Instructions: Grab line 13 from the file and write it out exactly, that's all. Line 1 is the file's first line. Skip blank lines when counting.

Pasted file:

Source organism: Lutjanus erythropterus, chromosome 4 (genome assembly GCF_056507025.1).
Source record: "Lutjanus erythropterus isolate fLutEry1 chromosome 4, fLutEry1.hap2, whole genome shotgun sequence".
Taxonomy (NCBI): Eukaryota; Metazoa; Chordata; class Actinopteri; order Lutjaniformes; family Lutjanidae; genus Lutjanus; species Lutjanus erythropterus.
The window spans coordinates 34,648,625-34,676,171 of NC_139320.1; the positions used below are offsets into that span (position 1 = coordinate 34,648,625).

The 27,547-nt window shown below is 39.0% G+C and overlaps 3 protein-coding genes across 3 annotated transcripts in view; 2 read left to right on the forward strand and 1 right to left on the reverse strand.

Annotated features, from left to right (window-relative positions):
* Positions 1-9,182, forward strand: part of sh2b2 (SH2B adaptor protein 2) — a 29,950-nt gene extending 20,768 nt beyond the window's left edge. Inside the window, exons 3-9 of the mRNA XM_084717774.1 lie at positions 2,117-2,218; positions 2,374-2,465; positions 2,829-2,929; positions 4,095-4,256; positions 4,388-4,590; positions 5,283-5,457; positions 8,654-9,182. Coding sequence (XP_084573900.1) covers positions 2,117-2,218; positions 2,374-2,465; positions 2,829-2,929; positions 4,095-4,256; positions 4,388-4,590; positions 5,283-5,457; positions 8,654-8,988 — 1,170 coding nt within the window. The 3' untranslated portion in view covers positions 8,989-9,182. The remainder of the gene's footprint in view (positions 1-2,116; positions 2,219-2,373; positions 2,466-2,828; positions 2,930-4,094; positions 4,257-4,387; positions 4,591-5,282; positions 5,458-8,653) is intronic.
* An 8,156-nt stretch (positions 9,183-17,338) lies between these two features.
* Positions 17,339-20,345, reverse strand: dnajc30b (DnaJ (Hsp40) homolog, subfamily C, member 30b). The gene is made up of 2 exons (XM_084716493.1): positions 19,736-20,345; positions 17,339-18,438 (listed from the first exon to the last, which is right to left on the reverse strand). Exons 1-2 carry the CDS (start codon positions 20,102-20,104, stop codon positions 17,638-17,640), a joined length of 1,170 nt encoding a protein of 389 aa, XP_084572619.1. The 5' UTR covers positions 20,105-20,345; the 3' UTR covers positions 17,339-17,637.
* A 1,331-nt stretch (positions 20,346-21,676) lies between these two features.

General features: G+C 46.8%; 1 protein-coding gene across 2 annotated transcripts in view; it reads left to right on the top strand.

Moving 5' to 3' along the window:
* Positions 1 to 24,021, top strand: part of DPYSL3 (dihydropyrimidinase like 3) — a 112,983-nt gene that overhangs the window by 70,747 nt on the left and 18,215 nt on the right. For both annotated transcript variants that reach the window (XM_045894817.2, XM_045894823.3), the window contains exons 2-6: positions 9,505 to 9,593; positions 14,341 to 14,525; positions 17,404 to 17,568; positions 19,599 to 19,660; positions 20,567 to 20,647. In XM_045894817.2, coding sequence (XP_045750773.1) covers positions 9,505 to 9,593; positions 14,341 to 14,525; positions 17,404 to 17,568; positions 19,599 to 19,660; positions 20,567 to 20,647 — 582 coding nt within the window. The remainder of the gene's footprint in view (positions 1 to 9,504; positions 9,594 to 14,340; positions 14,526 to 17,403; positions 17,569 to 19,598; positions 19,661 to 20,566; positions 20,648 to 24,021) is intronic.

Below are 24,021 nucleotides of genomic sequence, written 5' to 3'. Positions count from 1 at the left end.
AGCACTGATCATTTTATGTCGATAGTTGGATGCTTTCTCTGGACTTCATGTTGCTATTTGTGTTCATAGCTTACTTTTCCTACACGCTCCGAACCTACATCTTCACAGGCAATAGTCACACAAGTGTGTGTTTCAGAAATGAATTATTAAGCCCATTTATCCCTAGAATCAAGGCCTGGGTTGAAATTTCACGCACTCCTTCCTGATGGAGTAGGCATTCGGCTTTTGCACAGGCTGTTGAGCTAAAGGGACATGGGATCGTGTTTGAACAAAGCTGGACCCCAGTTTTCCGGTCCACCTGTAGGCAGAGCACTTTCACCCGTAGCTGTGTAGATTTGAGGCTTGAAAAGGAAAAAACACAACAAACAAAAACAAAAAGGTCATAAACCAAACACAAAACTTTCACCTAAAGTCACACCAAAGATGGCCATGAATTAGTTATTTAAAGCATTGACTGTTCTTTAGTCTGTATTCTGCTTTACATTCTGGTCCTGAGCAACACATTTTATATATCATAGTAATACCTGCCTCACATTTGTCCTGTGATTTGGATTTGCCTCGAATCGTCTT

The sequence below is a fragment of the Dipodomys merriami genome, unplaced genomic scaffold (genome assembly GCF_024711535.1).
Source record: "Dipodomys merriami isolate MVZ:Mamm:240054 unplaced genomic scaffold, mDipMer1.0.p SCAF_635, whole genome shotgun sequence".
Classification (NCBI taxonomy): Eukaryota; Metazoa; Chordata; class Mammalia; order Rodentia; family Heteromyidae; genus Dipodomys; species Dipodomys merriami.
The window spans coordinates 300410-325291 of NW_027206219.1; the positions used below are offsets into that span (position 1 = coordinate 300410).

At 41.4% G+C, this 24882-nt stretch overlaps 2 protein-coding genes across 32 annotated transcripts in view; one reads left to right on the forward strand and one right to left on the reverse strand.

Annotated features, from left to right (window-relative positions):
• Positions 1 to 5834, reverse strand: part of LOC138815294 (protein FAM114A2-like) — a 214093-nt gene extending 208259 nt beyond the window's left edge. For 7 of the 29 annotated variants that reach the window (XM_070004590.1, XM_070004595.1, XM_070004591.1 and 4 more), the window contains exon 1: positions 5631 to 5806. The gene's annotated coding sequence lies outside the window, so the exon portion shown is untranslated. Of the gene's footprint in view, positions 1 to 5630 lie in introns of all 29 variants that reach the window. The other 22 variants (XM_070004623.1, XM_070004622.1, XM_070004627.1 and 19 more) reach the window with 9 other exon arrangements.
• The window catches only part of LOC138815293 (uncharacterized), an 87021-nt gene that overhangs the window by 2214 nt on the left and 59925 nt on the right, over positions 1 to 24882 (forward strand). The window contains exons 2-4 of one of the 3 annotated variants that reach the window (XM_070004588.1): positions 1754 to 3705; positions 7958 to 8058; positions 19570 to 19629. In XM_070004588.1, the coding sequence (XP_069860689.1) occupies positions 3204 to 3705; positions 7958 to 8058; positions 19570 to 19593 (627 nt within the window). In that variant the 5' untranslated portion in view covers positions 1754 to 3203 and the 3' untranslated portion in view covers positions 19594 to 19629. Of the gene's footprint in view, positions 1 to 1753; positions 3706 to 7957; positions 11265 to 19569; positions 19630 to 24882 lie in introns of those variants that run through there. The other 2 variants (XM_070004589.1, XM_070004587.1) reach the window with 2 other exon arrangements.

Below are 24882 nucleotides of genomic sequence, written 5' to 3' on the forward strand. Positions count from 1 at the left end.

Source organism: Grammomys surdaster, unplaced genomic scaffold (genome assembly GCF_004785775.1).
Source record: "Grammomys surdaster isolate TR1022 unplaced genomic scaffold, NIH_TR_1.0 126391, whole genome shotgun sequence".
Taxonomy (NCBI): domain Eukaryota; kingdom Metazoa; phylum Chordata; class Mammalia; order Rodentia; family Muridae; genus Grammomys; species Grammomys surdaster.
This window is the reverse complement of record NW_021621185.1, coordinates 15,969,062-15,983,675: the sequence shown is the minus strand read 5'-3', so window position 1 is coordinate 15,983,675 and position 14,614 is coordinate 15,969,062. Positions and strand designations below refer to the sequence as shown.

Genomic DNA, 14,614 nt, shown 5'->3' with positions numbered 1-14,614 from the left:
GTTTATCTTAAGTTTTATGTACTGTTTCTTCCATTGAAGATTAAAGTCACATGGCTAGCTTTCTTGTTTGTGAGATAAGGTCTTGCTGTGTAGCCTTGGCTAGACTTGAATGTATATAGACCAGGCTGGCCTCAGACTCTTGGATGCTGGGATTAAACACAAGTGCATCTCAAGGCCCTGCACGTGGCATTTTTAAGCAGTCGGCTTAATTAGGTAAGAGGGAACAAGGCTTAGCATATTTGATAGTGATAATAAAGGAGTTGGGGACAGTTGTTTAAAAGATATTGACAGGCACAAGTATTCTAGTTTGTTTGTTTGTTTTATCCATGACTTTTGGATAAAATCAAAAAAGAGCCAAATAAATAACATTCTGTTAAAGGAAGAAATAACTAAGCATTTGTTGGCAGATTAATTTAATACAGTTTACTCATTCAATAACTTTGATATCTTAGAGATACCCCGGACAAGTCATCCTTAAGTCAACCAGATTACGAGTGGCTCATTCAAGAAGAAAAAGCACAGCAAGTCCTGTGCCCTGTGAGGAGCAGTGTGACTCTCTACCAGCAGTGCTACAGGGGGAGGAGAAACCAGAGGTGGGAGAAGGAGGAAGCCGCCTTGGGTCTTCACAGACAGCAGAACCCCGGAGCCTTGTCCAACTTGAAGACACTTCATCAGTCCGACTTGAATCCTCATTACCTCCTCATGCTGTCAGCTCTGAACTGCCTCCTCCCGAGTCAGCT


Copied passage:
* Positions 1 to 24,021, top strand: part of DPYSL3 (dihydropyrimidinase like 3) — a 112,983-nt gene that overhangs the window by 70,747 nt on the left and 18,215 nt on the right. For both annotated transcript variants that reach the window (XM_045894817.2, XM_045894823.3), the window contains exons 2-6: positions 9,505 to 9,593; positions 14,341 to 14,525; positions 17,404 to 17,568; positions 19,599 to 19,660; positions 20,567 to 20,647. In XM_045894817.2, coding sequence (XP_045750773.1) covers positions 9,505 to 9,593; positions 14,341 to 14,525; positions 17,404 to 17,568; positions 19,599 to 19,660; positions 20,567 to 20,647 — 582 coding nt within the window. The remainder of the gene's footprint in view (positions 1 to 9,504; positions 9,594 to 14,340; positions 14,526 to 17,403; positions 17,569 to 19,598; positions 19,661 to 20,566; positions 20,648 to 24,021) is intronic.